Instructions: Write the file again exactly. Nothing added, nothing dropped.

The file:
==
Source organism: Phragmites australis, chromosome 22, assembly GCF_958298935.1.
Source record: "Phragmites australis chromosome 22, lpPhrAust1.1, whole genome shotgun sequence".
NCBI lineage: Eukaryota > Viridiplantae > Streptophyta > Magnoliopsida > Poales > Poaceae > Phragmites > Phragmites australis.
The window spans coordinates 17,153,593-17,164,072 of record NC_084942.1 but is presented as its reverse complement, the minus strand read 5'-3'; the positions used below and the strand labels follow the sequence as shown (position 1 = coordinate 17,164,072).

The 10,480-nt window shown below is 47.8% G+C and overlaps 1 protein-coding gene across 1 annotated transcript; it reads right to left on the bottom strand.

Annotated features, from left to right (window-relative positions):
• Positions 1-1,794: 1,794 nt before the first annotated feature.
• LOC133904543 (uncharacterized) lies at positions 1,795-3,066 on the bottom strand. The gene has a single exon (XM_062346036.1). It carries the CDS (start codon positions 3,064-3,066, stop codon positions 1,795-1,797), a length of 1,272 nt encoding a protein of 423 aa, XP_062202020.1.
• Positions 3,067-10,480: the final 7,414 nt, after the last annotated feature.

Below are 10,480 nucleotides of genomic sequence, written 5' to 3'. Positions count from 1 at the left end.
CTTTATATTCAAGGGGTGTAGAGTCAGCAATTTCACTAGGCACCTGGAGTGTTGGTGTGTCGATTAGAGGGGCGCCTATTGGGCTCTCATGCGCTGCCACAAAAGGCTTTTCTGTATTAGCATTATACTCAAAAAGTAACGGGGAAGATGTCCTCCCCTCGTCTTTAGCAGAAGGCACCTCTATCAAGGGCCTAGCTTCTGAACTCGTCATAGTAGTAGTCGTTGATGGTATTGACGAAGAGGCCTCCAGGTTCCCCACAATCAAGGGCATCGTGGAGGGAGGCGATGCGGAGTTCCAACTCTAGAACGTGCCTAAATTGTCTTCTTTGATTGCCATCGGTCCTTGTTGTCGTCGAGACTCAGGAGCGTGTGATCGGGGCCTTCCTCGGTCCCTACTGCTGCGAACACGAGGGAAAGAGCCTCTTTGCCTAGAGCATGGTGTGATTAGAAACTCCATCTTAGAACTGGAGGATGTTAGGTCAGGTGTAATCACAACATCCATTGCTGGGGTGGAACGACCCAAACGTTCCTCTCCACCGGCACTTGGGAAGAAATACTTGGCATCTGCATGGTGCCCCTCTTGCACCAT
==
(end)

Source organism: Phragmites australis, chromosome 22, assembly GCF_958298935.1.
Source record: "Phragmites australis chromosome 22, lpPhrAust1.1, whole genome shotgun sequence".
NCBI lineage: Eukaryota > Viridiplantae > Streptophyta > Magnoliopsida > Poales > Poaceae > Phragmites > Phragmites australis.
The window spans coordinates 17,153,593-17,164,072 of record NC_084942.1 but is presented as its reverse complement, the minus strand read 5'-3'; the positions used below and the strand labels follow the sequence as shown (position 1 = coordinate 17,164,072).

The 10,480-nt window shown below is 47.8% G+C and overlaps 1 protein-coding gene across 1 annotated transcript; it reads right to left on the bottom strand.

Annotated features, from left to right (window-relative positions):
• Positions 1-1,794: 1,794 nt before the first annotated feature.
• LOC133904543 (uncharacterized) lies at positions 1,795-3,066 on the bottom strand. The gene has a single exon (XM_062346036.1). It carries the CDS (start codon positions 3,064-3,066, stop codon positions 1,795-1,797), a length of 1,272 nt encoding a protein of 423 aa, XP_062202020.1.
• Positions 3,067-10,480: the final 7,414 nt, after the last annotated feature.

Below are 10,480 nucleotides of genomic sequence, written 5' to 3'. Positions count from 1 at the left end.
CTTTATATTCAAGGGGTGTAGAGTCAGCAATTTCACTAGGCACCTGGAGTGTTGGTGTGTCGATTAGAGGGGCGCCTATTGGGCTCTCATGCGCTGCCACAAAAGGCTTTTCTGTATTAGCATTATACTCAAAAAGTAACGGGGAAGATGTCCTCCCCTCGTCTTTAGCAGAAGGCACCTCTATCAAGGGCCTAGCTTCTGAACTCGTCATAGTAGTAGTCGTTGATGGTATTGACGAAGAGGCCTCCAGGTTCCCCACAATCAAGGGCATCGTGGAGGGAGGCGATGCGGAGTTCCAACTCTAGAACGTGCCTAAATTGTCTTCTTTGATTGCCATCGGTCCTTGTTGTCGTCGAGACTCAGGAGCGTGTGATCGGGGCCTTCCTCGGTCCCTACTGCTGCGAACACGAGGGAAAGAGCCTCTTTGCCTAGAGCATGGTGTGATTAGAAACTCCATCTTAGAACTGGAGGATGTTAGGTCAGGTGTAATCACAACATCCATTGCTGGGGTGGAACGACCCAAACGTTCCTCTCCACCGGCACTTGGGAAGAAATACTTGGCATCTGCATGGTGCCCCTCTTGCACCAT